A change to carry rules in National Parks has been proposed that would make the carry rules in national parks the same as those in the state parks. In Texas that would allow permit holders to carry in national parks. The proposed change in National Park carry rules as well as a place to comment can be found here http://snipurl.com/parksafety . Go to the 5th heading under Document details, where it says "Add Comments". Click on the quotation bubble and follow the prompts to leave your comments. The change was put in motion by pro-gun politicians in Congress but there is strong opposition to this from within the Park Service and of course from the gun control movement.



    As usual those opposed are misleading the public, claiming that if the change is implemented that gun owners will be allowed to shoot anywhere anytime within national parks. In reality the change does not alter existing rules about shooting in national parks and simply allows permit holders to carry concealed while hiking and to follow applicable state laws regarding use of deadly force.



    If you support this change, please visit the government site and add a comment supporting this change.
     
  8. frankie_the_yankee

    frankie_the_yankee Member

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    I guess this guy never heard of those two women who were murdered in Yosemite a few years back.

    And given the almost zero crime rate associated with people with licenses to carry, where does he get off making the demonstrably false statement that the proposed rule changes will increase the risk to visitors, employees and wildlife? And how is it that someone can make a (false) statement like that in an interview and not be challenged by the reporter?

    Ah well, I guess we all know the answer to that one.
     
  9. Jacka L Ope

    Jacka L Ope Member

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    Seems to me that is what drove a ban in the first place - a "problem" that did not exist. :rolleyes:
     
  10. martialartsblackbelt

    martialartsblackbelt Member

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    and now its passed!!
     
  11. NavyLCDR

    NavyLCDR member

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    What has passed?
     
  12. Balrog

    Balrog Member

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    The credit card reform bill.

    You can now legally carry a weapon into a National Park, if you are legal to carry under the law of the state in which the National Park is located in. This became law yesterday.
     
  13. NavyLCDR

    NavyLCDR member

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    Right. I knew that. But that did not have anything at all to do with an effort by the Secretary of the Interior. Congress took power away from the Secretary of the Interior, and, I would imagine, the Secretary of the Interior had nothing to do with that.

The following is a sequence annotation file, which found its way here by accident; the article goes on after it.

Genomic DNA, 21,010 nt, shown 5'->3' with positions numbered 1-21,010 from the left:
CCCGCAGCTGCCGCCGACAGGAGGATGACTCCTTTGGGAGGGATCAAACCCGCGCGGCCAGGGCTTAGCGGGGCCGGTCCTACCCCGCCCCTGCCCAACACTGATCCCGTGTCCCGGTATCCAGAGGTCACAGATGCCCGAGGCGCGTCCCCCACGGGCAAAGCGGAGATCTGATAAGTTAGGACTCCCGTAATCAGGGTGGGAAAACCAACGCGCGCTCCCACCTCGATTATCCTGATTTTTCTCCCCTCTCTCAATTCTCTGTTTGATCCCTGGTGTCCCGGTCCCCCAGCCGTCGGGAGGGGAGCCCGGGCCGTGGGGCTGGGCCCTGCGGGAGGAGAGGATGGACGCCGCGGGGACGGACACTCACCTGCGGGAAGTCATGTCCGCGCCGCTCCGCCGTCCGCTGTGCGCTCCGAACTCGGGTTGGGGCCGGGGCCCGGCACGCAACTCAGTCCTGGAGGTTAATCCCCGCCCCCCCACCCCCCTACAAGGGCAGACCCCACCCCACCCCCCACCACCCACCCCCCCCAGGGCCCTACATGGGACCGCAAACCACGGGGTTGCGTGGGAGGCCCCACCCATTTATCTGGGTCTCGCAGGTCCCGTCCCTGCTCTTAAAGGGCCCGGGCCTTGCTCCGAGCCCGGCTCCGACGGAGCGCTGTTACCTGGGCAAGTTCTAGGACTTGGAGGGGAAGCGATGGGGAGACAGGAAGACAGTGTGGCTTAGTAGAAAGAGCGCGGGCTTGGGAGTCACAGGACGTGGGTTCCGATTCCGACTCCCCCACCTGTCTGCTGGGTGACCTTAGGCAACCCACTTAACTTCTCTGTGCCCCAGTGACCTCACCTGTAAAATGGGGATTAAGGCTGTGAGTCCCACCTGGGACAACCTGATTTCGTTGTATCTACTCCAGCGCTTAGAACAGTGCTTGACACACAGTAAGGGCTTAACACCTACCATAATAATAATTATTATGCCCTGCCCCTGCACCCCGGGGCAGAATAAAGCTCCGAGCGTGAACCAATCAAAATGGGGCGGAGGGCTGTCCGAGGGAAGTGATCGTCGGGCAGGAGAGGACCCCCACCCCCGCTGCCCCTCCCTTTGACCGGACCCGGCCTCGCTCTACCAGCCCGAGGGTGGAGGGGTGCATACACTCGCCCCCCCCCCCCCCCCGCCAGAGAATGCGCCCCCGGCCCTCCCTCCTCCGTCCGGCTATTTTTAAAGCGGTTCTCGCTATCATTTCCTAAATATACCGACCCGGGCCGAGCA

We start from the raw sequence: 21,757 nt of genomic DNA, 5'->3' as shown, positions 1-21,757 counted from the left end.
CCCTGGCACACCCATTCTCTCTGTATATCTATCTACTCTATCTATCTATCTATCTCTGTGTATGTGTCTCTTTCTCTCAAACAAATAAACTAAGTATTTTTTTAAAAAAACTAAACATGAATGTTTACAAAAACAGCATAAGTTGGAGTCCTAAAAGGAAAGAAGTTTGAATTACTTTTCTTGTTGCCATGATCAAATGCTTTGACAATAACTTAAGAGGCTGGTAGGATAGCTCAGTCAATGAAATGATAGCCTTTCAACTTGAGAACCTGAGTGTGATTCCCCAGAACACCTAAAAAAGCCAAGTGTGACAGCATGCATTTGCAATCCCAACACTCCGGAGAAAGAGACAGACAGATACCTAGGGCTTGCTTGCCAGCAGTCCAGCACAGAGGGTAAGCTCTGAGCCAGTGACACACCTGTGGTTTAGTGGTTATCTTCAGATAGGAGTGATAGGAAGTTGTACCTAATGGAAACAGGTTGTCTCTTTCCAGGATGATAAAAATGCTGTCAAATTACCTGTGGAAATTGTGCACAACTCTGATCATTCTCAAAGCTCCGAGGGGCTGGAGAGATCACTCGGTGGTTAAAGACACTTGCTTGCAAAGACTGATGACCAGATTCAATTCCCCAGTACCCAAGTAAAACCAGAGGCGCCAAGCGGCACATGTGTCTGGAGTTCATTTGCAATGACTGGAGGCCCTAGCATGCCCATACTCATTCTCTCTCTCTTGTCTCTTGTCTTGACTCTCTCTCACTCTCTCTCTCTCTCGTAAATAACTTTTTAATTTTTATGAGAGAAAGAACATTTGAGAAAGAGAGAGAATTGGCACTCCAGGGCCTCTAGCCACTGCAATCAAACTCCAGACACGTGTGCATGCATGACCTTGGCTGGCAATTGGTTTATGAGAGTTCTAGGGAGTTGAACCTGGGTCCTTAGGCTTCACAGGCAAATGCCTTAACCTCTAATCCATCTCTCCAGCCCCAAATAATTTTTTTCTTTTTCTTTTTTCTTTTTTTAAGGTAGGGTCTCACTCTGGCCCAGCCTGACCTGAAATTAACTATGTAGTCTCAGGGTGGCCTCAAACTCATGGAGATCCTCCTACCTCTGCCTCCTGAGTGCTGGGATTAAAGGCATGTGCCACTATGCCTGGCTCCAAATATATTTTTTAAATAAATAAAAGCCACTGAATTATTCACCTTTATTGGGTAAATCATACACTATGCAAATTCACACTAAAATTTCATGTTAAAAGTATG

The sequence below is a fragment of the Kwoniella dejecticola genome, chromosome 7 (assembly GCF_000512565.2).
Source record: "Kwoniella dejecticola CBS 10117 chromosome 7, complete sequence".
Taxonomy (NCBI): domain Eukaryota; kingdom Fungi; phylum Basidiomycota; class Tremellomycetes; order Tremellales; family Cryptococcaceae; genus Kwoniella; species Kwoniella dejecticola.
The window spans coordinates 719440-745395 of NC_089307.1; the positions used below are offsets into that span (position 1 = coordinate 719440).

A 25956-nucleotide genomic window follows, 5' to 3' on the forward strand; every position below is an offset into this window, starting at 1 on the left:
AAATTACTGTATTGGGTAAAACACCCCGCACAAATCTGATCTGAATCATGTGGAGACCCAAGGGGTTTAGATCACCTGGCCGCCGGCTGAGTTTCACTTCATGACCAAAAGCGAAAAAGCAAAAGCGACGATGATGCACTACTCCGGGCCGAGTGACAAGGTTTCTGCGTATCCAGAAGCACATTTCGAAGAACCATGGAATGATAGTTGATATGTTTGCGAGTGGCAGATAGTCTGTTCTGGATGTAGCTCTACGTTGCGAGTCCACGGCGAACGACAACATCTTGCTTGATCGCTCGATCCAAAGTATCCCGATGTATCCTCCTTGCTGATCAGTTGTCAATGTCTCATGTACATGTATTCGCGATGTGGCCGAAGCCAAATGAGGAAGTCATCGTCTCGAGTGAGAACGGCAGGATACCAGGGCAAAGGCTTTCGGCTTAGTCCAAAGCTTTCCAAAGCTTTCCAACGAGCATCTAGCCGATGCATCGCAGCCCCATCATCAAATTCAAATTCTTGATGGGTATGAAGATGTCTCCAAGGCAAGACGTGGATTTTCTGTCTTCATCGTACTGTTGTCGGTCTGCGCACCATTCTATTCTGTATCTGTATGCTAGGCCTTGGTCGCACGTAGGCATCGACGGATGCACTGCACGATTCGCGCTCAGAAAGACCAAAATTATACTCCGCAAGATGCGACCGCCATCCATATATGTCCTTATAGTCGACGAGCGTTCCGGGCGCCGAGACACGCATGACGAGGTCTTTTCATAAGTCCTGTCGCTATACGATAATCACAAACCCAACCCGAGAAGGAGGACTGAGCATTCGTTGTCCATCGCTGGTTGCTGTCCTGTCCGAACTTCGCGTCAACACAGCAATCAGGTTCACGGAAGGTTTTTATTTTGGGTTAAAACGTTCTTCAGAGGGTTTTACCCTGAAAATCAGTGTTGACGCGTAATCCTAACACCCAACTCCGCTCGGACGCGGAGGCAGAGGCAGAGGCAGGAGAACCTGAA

14. Oro

    Oro Member

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    He necro'd a two year old thread. Don't ask too many questions or for logic, just let it die...;)
     
  15. NavyLCDR

    NavyLCDR member

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    Oh come on, Oro, you know that is just going totally against my nature! :p
     
  16. Firespecialist

    Firespecialist Member

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    This got me thinking. May be pointless, but I like numbers...

    On average, there are more than 272,000,000 visitors to national parks. I would imagine that number has increased since. Now, in 2009, there were 287 people struck by lightning. According to the article, your chances of being a victim of a violent crime in a national park is 1 in 708,000.

    Let me add this up...

    287 people struck/365 days per year= .79 people struck daily

    272,000,000 annual visitors/1 in 708,000 chance= 384.18 victims

    384.18 annual victims/365 days per year= 1.05 victims per day.

    According to that site, most people that are struck are in groups which really affects the numbers. If that is the case, then people struck daily would be significantly lower. The way I am seeing it, you are more likely to get attacked while being in a national park. Are my numbers correct? If I am wrong, I would be happy to claim that I am an idiot that should never be a statistician. :)

    Sources:

    http://www.struckbylightning.org/stats2009.cfm

    http://www.nps.gov/faqs.htm
     
  17. ants

    ants Member

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    I dunno. What is the point, my friend? :)

    That we should carry weapons in national parks because we have a slightly greater chance of being assaulted as we do being struck by lightning?

    There must be a better reason than that. Like stopping treason by bears or something...
     
  18. Firespecialist

    Firespecialist Member

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    Yes, I think we should carry. Even though it is a slightly greater chance, it boils down to the chance is still there. I guess I should explain my pointless points better... :eek:

    I'll just blame it on being up late and coming up with weird ideas. That's my story and I am sticking to it. :neener:
     
  19. duns

    duns Member

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    I don't want to derail the thread but felt I should correct you on that point. We were discussing this in another thread recently. It looks like people with licenses to carry are about 1/7th as likely to be convicted of a crime. To say the crime rate associated with people licensed to carry is "almost zero" is a gross exaggeration. We don't help our cause if we make indefensible claims.
     
  20. NavyLCDR

    NavyLCDR member

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    If the chances are 1 million to 1 that my gun will save my life, I would rather carry my gun 999.999 days and not need it, rather than not carry my gun 1 day and need it.
     
  21. Balrog

    Balrog Member

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    If i knew my chances were that slim of needing it, I would not carry.